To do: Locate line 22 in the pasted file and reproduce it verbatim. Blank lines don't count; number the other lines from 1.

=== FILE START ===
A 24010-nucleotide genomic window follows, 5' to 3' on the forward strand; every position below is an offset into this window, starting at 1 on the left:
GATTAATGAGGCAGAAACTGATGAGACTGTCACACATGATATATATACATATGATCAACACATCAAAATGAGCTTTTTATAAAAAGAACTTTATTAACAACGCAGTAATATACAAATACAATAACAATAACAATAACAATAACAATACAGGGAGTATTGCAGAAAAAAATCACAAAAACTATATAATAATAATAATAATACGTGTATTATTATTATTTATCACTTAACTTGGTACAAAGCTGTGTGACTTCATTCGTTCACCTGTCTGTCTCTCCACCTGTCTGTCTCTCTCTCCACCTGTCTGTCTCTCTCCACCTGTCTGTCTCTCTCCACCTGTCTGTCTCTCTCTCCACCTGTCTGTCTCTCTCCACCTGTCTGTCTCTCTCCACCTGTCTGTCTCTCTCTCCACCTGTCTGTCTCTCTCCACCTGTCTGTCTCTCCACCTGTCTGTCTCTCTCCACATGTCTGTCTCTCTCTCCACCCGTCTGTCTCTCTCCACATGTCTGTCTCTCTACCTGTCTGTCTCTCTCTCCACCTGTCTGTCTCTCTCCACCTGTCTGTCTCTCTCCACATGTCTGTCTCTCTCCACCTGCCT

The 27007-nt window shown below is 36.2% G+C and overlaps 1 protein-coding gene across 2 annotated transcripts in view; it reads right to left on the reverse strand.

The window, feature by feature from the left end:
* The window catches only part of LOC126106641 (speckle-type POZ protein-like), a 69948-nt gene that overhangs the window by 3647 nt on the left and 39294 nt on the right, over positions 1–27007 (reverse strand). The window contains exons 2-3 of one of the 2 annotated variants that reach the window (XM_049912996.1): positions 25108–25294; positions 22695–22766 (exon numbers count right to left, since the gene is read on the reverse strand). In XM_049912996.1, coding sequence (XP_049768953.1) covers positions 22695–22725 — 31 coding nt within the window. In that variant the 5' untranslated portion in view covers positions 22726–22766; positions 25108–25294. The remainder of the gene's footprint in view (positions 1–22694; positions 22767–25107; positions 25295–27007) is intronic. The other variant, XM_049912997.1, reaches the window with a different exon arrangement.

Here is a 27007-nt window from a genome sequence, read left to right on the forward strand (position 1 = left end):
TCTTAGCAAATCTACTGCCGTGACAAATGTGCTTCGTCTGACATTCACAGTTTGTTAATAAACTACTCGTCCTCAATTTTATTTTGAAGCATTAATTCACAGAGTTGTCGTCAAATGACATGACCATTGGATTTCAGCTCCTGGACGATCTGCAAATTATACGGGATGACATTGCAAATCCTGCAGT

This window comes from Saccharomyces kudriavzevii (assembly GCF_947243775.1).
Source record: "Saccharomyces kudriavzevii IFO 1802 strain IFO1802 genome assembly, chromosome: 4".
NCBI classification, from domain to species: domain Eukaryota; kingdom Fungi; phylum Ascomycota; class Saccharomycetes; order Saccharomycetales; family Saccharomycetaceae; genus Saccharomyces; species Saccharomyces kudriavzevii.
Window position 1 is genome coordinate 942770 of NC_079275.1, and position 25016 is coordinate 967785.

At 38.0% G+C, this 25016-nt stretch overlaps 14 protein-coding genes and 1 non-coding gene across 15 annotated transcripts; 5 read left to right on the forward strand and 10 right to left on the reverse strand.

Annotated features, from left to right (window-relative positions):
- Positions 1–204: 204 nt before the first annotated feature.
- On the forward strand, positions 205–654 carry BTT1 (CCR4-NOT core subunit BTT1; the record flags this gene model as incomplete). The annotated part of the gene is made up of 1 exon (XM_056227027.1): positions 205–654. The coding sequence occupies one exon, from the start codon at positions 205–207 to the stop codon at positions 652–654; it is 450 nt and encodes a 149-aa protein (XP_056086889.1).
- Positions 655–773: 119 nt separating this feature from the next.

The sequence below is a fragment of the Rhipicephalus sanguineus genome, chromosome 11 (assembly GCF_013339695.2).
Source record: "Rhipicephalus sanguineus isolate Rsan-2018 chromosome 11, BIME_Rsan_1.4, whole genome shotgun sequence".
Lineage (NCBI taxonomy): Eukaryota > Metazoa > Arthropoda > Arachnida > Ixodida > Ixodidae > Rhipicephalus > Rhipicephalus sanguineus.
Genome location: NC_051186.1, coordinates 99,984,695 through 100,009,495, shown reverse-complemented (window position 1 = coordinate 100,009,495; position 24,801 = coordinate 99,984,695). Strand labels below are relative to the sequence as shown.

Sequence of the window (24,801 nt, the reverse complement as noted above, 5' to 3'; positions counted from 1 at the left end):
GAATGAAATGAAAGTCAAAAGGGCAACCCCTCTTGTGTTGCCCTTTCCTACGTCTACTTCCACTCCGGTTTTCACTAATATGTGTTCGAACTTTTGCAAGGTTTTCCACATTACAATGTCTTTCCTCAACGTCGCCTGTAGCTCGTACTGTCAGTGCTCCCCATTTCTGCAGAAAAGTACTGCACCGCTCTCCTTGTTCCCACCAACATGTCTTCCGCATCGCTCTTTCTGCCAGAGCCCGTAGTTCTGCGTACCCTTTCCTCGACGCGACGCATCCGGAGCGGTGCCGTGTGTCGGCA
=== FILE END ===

GAATGAAATGAAAGTCAAAAGGGCAACCCCTCTTGTGTTGCCCTTTCCTACGTCTACTTCCACTCCGGTTTTCACTAATATGTGTTCGAACTTTTGCAAGGTTTTCCACATTACAATGTCTTTCCTCAACGTCGCCTGTAGCTCGTACTGTCAGTGCTCCCCATTTCTGCAGAAAAGTACTGCACCGCTCTCCTTGTTCCCACCAACATGTCTTCCGCATCGCTCTTTCTGCCAGAGCCCGTAGTTCTGCGTACCCTTTCCTCGACGCGACGCATCCGGAGCGGTGCCGTGTGTCGGCA